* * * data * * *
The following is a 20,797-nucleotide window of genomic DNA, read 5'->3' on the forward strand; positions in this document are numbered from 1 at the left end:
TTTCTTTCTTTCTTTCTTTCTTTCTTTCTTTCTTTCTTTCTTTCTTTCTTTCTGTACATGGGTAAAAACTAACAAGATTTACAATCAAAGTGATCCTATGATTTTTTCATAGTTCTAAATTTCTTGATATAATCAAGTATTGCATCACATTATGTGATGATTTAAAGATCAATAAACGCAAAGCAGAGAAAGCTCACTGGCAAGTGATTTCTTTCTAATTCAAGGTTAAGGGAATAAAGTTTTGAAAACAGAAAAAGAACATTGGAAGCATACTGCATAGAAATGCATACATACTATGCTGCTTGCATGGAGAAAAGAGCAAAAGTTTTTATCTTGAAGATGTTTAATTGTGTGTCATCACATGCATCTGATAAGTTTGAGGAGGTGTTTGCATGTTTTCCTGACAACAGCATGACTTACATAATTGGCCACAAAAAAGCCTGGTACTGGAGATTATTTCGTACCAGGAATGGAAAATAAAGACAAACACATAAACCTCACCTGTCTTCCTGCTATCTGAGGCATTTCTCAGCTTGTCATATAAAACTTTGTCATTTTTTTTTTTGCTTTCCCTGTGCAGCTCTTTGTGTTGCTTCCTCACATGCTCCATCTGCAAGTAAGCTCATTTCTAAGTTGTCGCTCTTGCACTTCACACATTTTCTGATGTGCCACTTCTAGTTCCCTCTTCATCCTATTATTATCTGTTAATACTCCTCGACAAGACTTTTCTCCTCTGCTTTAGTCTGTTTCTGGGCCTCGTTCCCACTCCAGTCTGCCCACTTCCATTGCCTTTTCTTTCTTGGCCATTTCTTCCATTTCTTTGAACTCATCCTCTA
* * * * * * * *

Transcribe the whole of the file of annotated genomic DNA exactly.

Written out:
The following is a 20,797-nucleotide window of genomic DNA, read 5'->3' on the forward strand; positions in this document are numbered from 1 at the left end:
TTTCTTTCTTTCTTTCTTTCTTTCTTTCTTTCTTTCTTTCTTTCTTTCTTTCTGTACATGGGTAAAAACTAACAAGATTTACAATCAAAGTGATCCTATGATTTTTTCATAGTTCTAAATTTCTTGATATAATCAAGTATTGCATCACATTATGTGATGATTTAAAGATCAATAAACGCAAAGCAGAGAAAGCTCACTGGCAAGTGATTTCTTTCTAATTCAAGGTTAAGGGAATAAAGTTTTGAAAACAGAAAAAGAACATTGGAAGCATACTGCATAGAAATGCATACATACTATGCTGCTTGCATGGAGAAAAGAGCAAAAGTTTTTATCTTGAAGATGTTTAATTGTGTGTCATCACATGCATCTGATAAGTTTGAGGAGGTGTTTGCATGTTTTCCTGACAACAGCATGACTTACATAATTGGCCACAAAAAAGCCTGGTACTGGAGATTATTTCGTACCAGGAATGGAAAATAAAGACAAACACATAAACCTCACCTGTCTTCCTGCTATCTGAGGCATTTCTCAGCTTGTCATATAAAACTTTGTCATTTTTTTTTTTGCTTTCCCTGTGCAGCTCTTTGTGTTGCTTCCTCACATGCTCCATCTGCAAGTAAGCTCATTTCTAAGTTGTCGCTCTTGCACTTCACACATTTTCTGATGTGCCACTTCTAGTTCCCTCTTCATCCTATTATTATCTGTTAATACTCCTCGACAAGACTTTTCTCCTCTGCTTTAGTCTGTTTCTGGGCCTCGTTCCCACTCCAGTCTGCCCACTTCCATTGCCTTTTCTTTCTTGGCCATTTCTTCCATTTCTTTGAACTCATCCTCTA